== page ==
Sunday, May 26, 2019

The Chopping Block Chronicles: The socially acceptable drug

April 3, 2019 by Justin Bennett, contributing writer

First off, I just want to point out that I am an avid coffee drinker (I write this as I take a sip of my quad espresso), and that the purpose of this article is solely to question our philosophies around substances in general.

I was once posed a question in one of my health classes: “Should food/drinks have labels specifying how much caffeine is in them?” I responded yes. Being a father of a five-year-old daughter, the idea was a no-brainer. I continued reading my health book, in which Health Canada recommends a maximum daily intake of 400 milligrams of caffeine per day. That quad espresso I referred to earlier? Yeah, that’s my daily intake right there. 

Is this going to stop me from having at least one more coffee later on in the day? Absolutely not. I’m sure that many of you can relate to that, with there only being a few weeks left of classes as I type these words.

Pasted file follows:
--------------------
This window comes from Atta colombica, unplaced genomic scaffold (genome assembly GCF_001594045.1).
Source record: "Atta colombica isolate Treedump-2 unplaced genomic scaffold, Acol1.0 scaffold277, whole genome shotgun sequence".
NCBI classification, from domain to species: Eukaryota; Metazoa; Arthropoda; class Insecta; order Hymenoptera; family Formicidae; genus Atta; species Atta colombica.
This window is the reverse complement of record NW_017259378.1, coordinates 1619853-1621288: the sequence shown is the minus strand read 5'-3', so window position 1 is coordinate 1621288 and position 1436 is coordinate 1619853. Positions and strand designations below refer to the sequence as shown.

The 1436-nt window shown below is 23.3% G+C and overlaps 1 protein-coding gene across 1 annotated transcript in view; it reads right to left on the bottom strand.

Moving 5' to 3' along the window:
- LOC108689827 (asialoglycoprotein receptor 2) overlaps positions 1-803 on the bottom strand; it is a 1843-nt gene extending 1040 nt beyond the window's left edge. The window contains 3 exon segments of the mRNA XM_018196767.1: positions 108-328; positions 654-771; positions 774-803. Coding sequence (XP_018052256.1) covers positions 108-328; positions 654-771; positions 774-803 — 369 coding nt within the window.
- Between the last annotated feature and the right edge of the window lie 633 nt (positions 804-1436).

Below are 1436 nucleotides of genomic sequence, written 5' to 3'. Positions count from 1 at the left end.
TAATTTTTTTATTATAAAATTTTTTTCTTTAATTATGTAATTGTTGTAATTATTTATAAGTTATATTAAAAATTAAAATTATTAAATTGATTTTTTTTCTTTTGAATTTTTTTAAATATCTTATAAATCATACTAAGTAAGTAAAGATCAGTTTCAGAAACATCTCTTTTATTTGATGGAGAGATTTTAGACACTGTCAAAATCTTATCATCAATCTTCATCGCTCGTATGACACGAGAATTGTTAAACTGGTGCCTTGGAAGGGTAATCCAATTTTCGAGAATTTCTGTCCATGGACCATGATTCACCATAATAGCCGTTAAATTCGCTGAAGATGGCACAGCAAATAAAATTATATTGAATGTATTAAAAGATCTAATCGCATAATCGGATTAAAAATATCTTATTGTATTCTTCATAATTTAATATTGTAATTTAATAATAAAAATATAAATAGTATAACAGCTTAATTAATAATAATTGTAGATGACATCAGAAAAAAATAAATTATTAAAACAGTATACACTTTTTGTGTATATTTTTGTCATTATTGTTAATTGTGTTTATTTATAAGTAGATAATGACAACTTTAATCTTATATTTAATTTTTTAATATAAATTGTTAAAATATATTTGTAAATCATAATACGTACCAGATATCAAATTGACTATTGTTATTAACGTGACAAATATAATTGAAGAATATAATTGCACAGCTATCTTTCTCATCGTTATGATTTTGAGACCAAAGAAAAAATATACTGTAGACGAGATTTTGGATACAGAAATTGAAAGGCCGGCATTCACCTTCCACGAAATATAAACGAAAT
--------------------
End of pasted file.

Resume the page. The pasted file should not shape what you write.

The Chopping Block Chronicles is a column about food; it appears in every issue of Nexus.

Caffeine is a psychoactive stimulant, yet it has absolutely no guidelines for its consumption. It’s in everything from coffee to chocolate bars, from tea to soft drinks, and there are absolutely no repercussions for the excessive use of it. This becomes particularly concerning in the case of children. 

As a youth, I spent all my hard-earned money from scrubbing pots and pans on junk food. Pop, chocolate, and video games were my fix in my early years. I could easily drink a six-pack of Coca-Cola in a sitting while playing my favourite game on a Friday evening. The six-pack contains about 200 milligrams of caffeine (not to mention the amount of sugar that I was consuming); it’s no wonder my anxiety was through the roof.

Rather than asking whether or not a product’s label should include the amount of caffeine in it, I believe we should be asking what we can do to regulate the consumption of this drug. 

If we are so strict with other psychoactive drugs that affect our nervous systems, then why do we not treat caffeine the same way?

Education on the negative impacts that caffeine can have on our systems is vital. There needs to be some sort of regulation for the purchase of items containing caffeine, especially out of consideration for our youth.

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